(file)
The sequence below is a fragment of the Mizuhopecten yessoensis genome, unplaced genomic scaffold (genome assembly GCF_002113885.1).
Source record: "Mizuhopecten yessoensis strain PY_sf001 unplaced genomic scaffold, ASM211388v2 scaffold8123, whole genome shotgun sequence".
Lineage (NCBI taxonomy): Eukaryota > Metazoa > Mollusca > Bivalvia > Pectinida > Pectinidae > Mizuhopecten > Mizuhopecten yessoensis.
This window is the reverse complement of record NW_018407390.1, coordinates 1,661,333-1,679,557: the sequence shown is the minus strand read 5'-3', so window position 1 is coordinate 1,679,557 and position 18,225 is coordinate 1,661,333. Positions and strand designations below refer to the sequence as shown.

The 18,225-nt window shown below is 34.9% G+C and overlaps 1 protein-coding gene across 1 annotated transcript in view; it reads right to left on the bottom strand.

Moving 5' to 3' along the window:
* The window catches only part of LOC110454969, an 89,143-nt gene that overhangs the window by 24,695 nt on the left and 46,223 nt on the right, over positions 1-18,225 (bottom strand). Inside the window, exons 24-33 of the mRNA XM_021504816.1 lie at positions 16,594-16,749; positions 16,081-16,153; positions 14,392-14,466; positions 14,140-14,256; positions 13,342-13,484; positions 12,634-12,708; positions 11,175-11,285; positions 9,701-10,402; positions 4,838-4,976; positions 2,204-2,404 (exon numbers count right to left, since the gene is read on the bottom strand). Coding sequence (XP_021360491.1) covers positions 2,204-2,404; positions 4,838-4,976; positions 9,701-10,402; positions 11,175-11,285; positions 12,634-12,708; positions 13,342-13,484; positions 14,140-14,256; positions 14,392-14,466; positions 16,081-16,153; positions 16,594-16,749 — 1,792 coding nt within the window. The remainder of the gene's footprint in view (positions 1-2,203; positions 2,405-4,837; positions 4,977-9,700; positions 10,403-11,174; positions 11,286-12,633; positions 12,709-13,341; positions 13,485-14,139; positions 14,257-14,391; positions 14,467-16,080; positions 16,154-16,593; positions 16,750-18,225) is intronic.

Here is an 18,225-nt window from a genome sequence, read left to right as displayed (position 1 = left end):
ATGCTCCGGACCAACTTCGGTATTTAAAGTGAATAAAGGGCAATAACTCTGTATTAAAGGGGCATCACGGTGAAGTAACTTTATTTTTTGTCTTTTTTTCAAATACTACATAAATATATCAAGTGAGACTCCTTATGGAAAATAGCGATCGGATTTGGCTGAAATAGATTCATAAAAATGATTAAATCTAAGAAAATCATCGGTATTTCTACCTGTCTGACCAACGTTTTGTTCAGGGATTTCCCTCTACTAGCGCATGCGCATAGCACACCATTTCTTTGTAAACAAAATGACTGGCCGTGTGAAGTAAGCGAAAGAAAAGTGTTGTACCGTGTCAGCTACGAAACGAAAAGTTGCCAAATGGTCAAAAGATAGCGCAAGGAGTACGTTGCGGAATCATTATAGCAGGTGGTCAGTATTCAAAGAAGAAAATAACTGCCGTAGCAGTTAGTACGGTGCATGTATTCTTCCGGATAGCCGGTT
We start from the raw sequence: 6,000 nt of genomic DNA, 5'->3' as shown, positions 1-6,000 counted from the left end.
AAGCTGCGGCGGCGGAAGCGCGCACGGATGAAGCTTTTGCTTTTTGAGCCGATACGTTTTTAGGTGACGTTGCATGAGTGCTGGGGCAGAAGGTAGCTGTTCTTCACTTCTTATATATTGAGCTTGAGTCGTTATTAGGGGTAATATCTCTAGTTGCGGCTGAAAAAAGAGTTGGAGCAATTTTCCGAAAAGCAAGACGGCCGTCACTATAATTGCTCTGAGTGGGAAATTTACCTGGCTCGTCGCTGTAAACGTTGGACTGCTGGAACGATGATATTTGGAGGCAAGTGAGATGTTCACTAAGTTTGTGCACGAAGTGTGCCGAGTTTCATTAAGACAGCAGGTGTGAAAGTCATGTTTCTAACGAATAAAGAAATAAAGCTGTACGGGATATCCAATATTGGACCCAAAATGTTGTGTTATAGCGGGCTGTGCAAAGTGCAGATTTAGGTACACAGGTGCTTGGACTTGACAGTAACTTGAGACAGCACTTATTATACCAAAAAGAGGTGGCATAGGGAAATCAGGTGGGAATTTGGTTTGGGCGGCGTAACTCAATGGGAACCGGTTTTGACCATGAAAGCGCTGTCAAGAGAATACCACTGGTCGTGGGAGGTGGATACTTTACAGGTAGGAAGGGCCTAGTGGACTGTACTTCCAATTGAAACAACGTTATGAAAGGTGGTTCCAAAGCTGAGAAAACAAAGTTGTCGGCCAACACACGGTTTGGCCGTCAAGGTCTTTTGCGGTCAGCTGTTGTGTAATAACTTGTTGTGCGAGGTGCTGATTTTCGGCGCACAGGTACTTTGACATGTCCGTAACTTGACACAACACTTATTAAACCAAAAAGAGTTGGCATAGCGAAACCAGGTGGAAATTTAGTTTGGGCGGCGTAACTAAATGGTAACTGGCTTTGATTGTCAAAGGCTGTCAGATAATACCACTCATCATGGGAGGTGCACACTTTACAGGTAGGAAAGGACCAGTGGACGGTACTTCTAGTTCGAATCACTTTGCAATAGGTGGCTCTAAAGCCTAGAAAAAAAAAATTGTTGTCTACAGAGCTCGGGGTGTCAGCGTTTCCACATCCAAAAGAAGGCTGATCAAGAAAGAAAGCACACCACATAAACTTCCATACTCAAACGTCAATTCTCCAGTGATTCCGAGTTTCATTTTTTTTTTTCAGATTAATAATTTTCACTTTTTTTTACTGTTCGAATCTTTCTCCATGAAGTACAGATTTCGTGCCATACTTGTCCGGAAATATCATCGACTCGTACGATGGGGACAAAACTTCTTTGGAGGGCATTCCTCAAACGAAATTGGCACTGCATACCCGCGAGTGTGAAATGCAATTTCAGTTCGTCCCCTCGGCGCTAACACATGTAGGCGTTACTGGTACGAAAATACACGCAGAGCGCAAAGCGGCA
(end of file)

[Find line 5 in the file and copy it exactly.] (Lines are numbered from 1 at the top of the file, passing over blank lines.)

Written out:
The 18,225-nt window shown below is 34.9% G+C and overlaps 1 protein-coding gene across 1 annotated transcript in view; it reads right to left on the bottom strand.